Mountain Standard Regional Newsletter August 2021

The Desire to Win

By Mountain Standard Regional Minister, Dennis Stone

Originally posted on February 5th, 2021

Okay, I just tweeted, “The desire to win gets in the way of healthy dialogue.” That is a paraphrase from the book: “Crucial Conversation Tools For Talking When Stakes Are High”. Out of all the thoughts I’ve seen, heard or read this month, this one has struck a cord with me.

In my work I deal with policy writing, conflicted individuals, politicized debate, stereotypes, and conversations with various levels of potential conflict. The tensions or potential tensions continue into relationships with family, neighbours and friends. Fear is behind all of this.

We will never see an end to tension. I think some believe that somewhere in the past or somewhere in the future, even before Jesus returns, that there will be a time of no stress, no conflict, and no infighting. That kind of self-talk will drive us bonkers. At some point we need to realize and accept that conflict will always be with us …‘until death do us part’.

If we are only observers of others in a squabble, it may be easier to see through to the individuals’ motivations. That is not always the case. We become experts at hiding our real motivations …the outcome we really want. It is this desire to come out on top and win that complicates us in a battle. When we ourselves are in an argument, we usually convey only aspects that help our side. Our own desired ends may even be hidden to ourselves. Perhaps we just want validation, affirmation, or an action that will help us get to another goal we have for ourselves.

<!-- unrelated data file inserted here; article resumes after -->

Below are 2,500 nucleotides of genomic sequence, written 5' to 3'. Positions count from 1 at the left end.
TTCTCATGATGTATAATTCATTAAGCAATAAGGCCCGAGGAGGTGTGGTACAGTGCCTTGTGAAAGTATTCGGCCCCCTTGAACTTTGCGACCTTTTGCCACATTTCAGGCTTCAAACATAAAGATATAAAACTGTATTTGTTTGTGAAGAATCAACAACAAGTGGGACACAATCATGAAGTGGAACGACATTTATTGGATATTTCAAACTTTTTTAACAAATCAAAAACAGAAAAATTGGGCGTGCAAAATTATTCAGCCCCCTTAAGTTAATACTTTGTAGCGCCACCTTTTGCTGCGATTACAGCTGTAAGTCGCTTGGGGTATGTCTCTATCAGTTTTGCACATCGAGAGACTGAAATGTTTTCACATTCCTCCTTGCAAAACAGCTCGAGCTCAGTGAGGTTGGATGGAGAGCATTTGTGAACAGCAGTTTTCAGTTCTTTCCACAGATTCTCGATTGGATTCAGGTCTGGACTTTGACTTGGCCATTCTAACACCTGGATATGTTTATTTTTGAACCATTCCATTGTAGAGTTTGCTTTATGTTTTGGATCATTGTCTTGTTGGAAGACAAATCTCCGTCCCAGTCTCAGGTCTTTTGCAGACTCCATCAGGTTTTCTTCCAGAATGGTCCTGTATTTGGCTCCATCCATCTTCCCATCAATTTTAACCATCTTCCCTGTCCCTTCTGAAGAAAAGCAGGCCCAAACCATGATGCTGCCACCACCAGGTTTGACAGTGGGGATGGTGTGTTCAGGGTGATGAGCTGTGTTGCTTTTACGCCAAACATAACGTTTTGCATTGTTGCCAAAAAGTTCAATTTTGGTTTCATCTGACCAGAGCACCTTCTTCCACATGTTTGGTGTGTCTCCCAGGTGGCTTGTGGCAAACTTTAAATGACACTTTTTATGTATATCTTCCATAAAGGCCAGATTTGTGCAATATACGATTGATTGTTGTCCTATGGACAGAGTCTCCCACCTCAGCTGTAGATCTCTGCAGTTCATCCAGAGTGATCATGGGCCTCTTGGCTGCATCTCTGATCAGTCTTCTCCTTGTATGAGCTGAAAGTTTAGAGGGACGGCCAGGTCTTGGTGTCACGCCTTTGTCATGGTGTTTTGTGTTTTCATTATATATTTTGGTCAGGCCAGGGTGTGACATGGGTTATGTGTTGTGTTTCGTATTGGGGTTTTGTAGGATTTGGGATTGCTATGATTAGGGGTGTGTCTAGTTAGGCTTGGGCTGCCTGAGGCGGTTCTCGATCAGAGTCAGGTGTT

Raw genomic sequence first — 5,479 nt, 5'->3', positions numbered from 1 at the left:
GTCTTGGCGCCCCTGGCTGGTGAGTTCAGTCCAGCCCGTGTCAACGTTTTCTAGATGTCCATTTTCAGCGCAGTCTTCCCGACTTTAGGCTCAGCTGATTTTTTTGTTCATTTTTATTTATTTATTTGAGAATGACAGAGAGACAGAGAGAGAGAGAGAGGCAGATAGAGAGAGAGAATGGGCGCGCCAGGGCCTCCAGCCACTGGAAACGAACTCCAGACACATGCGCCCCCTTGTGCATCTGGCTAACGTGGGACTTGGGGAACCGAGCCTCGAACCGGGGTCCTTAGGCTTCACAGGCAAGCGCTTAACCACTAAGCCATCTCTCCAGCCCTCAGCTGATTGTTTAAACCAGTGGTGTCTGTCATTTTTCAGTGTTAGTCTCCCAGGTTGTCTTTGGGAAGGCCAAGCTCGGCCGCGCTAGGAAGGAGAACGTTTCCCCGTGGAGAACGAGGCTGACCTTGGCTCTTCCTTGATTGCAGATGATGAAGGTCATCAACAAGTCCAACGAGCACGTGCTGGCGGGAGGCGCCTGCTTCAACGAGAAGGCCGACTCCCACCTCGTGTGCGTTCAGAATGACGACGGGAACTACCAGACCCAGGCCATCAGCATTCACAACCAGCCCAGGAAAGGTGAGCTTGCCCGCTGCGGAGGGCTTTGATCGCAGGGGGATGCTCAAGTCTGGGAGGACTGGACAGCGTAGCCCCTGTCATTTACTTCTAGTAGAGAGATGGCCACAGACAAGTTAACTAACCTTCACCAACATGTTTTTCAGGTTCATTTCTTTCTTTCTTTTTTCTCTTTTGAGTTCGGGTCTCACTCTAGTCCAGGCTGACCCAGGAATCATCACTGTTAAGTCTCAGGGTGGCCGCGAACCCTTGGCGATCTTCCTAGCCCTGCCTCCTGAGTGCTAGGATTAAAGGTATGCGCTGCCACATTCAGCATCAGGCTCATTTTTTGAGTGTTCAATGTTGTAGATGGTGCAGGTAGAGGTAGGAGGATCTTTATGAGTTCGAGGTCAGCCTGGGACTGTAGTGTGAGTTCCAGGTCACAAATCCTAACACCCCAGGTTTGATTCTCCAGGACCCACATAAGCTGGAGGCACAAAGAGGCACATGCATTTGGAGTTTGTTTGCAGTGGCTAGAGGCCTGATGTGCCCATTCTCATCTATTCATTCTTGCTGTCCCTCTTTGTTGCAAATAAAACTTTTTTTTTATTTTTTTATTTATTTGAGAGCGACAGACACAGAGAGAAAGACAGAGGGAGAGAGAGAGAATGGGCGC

Scripture says that ‘the heart is deceitful’. Perhaps we should acknowledge this more readily. We are often blind to what is stirring the pot, what is making us agitated, or what gets us riled up. Looking back each one of us can see the plots where we were on the wrong side of a discussion. That would be several times over for me personally.